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Judge Precludes Plaintiffs’ Experts that “Cherry Picked” Evidence

A recent win for the defense in New Jersey highlights how challenging an expert’s use of unreliable data and methods can be an effective way to prevail. The carefully drafted February 20, 2015 opinion by Judge Nelson Johnson of the Superior Court of New Jersey was a major win for the pharmaceutical manufacturer of Accutane, an acne medication, which the plaintiffs’ said caused them to develop Crohn’s disease. The decision is available here through Law360. Judge Johnson issued his decision after a hearing that took several weeks, in order for the court to determine if the plaintiffs’ expert witnesses met the requisite New Jersey standard set forth in Kemp v. State of New Jersey, 174 N.J. 412 (2002). Under that inquiry, an expert witness must “be able to identify the factual ...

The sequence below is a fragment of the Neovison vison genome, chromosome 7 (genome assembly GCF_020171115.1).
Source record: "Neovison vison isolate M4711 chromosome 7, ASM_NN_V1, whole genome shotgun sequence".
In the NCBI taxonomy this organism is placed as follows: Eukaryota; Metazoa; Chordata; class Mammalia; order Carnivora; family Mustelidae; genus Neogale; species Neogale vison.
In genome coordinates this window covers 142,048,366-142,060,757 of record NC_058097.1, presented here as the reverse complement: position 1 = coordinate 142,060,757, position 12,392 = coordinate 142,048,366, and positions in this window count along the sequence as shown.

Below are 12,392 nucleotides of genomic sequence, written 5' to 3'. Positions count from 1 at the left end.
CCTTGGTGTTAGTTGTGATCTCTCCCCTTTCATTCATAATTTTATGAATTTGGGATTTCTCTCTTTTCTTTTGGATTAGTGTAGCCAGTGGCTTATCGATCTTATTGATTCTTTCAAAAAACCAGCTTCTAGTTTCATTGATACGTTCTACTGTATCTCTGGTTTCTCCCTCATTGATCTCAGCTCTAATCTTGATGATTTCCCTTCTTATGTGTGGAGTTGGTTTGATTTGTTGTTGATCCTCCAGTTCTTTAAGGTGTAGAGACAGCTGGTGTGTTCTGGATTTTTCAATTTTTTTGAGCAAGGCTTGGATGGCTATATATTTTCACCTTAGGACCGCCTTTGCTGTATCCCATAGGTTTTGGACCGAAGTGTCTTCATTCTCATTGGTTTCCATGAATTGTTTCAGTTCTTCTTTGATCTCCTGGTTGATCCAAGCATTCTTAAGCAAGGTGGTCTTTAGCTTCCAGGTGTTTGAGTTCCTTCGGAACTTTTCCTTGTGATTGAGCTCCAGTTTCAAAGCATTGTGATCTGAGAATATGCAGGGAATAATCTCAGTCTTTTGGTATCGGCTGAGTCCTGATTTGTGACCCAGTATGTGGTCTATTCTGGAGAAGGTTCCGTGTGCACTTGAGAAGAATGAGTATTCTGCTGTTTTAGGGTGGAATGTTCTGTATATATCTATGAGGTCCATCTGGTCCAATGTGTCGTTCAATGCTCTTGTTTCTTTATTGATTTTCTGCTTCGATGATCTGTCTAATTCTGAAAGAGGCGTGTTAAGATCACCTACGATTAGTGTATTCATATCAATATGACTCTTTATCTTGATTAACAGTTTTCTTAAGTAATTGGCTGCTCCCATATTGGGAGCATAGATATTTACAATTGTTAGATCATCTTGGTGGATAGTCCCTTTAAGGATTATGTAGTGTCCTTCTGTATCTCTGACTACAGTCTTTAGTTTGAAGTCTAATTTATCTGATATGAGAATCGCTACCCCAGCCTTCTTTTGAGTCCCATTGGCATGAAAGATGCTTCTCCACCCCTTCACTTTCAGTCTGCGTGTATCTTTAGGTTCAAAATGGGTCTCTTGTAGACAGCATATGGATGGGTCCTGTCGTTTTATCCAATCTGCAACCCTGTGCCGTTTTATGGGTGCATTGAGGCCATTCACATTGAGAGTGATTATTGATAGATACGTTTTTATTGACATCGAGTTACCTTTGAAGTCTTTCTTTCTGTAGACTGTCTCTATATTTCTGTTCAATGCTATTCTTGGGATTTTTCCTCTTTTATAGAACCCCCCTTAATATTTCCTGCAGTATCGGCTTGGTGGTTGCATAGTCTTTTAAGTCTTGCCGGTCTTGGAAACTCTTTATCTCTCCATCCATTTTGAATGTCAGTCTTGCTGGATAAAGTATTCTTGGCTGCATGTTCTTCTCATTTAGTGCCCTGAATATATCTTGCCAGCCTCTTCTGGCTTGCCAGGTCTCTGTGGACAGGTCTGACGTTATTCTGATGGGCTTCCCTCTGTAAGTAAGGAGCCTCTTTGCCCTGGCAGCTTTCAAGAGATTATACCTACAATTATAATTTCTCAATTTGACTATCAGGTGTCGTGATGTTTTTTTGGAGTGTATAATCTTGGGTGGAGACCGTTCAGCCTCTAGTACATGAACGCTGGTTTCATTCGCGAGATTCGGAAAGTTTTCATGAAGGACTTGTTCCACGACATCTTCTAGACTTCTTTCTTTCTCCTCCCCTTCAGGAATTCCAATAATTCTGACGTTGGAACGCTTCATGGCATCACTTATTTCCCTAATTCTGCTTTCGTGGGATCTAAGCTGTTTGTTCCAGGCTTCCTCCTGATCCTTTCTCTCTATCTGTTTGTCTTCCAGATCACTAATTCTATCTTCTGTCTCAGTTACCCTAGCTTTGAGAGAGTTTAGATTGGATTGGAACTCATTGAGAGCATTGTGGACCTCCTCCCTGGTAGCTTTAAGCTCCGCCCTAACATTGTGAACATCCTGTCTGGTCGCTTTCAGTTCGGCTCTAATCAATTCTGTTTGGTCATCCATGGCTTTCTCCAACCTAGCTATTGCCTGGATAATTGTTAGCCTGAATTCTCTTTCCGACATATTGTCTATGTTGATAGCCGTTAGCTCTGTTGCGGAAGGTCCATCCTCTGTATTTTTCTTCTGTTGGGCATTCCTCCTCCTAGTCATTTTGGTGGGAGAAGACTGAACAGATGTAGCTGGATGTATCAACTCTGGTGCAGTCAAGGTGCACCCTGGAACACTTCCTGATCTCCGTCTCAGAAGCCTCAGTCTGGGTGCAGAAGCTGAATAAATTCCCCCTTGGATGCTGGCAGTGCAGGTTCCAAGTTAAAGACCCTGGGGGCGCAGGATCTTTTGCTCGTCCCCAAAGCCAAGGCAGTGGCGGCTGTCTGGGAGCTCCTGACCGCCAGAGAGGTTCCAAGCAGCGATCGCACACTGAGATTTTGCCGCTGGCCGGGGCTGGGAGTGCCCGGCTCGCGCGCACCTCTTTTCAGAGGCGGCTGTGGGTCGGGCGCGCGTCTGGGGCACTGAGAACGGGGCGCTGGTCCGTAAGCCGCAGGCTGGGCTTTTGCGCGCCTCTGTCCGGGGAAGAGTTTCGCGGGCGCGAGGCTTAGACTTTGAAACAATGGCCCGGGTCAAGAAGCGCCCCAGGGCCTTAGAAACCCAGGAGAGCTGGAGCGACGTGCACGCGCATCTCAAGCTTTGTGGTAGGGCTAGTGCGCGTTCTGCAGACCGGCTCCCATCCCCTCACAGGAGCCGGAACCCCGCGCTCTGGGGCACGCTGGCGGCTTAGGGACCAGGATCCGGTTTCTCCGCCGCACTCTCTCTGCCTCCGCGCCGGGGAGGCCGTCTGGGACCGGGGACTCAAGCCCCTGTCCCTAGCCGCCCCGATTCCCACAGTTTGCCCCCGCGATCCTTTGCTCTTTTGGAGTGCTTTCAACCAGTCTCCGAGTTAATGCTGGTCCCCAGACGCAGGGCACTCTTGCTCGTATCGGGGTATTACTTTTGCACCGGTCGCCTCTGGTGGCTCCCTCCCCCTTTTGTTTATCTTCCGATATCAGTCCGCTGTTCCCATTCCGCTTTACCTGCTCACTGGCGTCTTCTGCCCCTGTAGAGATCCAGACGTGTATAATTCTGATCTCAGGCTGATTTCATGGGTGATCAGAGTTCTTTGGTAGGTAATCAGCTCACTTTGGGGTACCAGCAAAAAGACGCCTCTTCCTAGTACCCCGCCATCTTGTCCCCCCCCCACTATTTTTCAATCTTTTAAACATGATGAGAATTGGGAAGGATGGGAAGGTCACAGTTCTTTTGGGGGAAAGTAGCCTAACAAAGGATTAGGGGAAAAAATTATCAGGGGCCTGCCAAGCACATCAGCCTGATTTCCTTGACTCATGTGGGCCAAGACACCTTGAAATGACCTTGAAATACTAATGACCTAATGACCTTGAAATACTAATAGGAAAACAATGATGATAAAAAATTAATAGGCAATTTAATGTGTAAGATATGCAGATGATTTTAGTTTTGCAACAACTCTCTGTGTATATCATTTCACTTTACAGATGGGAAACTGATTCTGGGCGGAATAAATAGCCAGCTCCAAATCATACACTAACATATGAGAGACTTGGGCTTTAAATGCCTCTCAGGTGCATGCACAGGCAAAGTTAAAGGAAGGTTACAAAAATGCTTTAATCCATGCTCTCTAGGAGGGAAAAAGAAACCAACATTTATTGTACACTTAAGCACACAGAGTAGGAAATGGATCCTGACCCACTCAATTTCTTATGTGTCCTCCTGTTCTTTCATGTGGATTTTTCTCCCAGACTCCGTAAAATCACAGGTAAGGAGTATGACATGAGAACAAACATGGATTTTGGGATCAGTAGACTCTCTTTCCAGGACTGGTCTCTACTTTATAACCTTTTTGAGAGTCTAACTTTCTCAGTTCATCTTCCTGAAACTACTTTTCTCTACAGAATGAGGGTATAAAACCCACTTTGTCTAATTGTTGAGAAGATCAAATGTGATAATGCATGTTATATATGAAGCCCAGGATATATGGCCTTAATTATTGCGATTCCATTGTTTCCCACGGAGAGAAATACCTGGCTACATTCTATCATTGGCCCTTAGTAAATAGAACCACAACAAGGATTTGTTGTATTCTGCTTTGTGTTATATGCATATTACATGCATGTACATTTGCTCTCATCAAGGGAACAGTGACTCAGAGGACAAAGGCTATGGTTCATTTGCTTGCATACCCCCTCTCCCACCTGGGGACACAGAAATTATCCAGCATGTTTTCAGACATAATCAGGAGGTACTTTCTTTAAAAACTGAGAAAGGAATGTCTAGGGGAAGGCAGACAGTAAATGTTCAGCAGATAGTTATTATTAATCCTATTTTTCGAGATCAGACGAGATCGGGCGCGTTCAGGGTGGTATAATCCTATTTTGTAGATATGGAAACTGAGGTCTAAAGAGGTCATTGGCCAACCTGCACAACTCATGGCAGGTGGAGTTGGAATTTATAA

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Recent Philadelphia Verdict Highlights Need to Combat Punitive Damages

In the Philadelphia Court of Common Pleas, a jury recently awarded the plaintiff $2.3 million in compensatory damages for injuries he alleged arose from his use of a diabetes treatment drug.  The plaintiff claimed that the drug company failed to properly warn that its use was linked to a higher incidence of bladder cancer, a condition he subsequently developed.  In addition to awarding a compensatory sum, the jury awarded $1.3 million in punitive damages, apparently based upon evidence that the company’s pharmaceutical reps were instructed not to bring up the link to bladder cancer when marketing the drug to physicians. If the evidence supports that a party acted in a wanton, willful, oppressive or malicious way, or that the party exhibited a reckless indifference to the rights of others, an ...